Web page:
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Introduction
LTPD Pathway
Functional Screening
Anatomical Adaptation
Game Demands
Conditioning for Rugby
Periodisation in Rugby
Content
Questions

Periodisation

History of Periodisation

The concept of Periodisation was formally developed by weight-lifting coaches in Russia in the 1960s (Matveyev, 1981, Vorobyev, 1978). Its purpose was to guide the training programme so that the weightlifter would minimise overtraining and optimise development with the goal of peaking for one major competition at the end of the season or macrocycle. This was typically applied to the Olympic cycle format where a weightlifter’s training progression would be planned over a 4-year period. This concept of training organisation was later popularised in the USA by Stone and colleagues in the early 1980s (Stone et al, 1981).

Since then, numerous coaches and scientists have assessed the effectiveness of different models of Periodisation, especially in terms of strength and power training (Kraemer et al, 2003, Rhea et al, 2003, Rhea et al, 2002). These studies have validated the use of Periodisation and more recently the concept of an Undulating Periodisation Model has been well supported both scientifically and anecdotally for strength and power development (Schlumberger et al, 2003, Stone, 2003, Hoffman et al, 1991, Baker et al, 2001). When applied to the sport of Rugby where several components of fitness and elements of practice have to be combined, the process of Periodisation becomes more complex.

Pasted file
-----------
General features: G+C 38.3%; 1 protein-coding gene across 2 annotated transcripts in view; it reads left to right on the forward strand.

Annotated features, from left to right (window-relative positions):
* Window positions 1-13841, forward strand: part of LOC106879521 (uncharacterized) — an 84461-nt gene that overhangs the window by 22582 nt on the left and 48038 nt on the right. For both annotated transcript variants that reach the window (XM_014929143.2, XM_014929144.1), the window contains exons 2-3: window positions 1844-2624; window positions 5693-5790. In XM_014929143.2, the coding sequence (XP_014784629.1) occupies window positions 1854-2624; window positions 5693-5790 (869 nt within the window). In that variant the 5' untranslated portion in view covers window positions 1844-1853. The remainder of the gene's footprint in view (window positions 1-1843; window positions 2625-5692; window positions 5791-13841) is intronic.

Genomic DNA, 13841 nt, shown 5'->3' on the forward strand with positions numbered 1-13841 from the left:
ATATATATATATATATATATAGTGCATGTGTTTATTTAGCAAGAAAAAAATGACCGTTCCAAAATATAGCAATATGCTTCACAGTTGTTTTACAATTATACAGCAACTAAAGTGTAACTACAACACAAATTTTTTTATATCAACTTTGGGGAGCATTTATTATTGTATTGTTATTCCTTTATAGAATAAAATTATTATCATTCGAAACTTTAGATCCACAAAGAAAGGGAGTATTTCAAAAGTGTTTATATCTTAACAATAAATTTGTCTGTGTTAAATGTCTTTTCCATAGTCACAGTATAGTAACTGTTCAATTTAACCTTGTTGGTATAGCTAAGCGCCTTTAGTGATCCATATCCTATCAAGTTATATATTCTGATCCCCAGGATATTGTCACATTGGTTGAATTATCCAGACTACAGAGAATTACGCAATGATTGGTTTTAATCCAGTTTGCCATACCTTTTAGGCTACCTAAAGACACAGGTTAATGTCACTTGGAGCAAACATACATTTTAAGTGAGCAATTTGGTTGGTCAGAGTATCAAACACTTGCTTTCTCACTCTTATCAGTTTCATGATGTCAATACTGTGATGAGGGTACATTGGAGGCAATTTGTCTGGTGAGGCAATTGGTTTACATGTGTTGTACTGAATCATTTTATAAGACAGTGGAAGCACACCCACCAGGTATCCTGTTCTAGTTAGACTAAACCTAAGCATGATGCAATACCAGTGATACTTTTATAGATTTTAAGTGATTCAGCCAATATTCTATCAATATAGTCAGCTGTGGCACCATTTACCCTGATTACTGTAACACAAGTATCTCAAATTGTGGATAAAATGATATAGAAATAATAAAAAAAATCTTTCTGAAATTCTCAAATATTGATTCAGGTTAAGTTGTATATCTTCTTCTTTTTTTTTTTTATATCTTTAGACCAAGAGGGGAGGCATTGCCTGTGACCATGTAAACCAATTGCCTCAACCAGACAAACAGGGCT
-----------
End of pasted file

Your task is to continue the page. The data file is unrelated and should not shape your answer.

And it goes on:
An example of a macrocyle within a periodised Rugby model is outlined below (Table 9). This is typically that of an adult team participating in a 34-week season.

Months
Jun
Jul
Aug
Sep
Oct
Nov
Dec
Jan
Feb
Mar
Apr
May
Games

1
2

1
2
3

4
5
6
7

8
9
10
11

12
13
14

15
16
17
18

19
20
21
22

23
24
25
26

27
28
29
30

31
32
33
34

Period

Hols

Pre-season:
8 weeks

In-season 1:
18 weeks

In-season 2:
22 weeks

Unload week

3

7

11

14

18

22

26

30

34

Table 9: A general macrocycle (a full season including the holiday period and pre-season)

The example in Table 9 is a simplified model and serves to identify three key elements of a periodised plan:

  • The number of games scheduled and their spread throughout the year;
  • The main periods of the year: holidays, pre-season and in-season;
  • Regular unloading weeks where the volume of conditioning and field practice is reduced significantly so as to ensure that recovery from accumulated training, practice and match play occurs.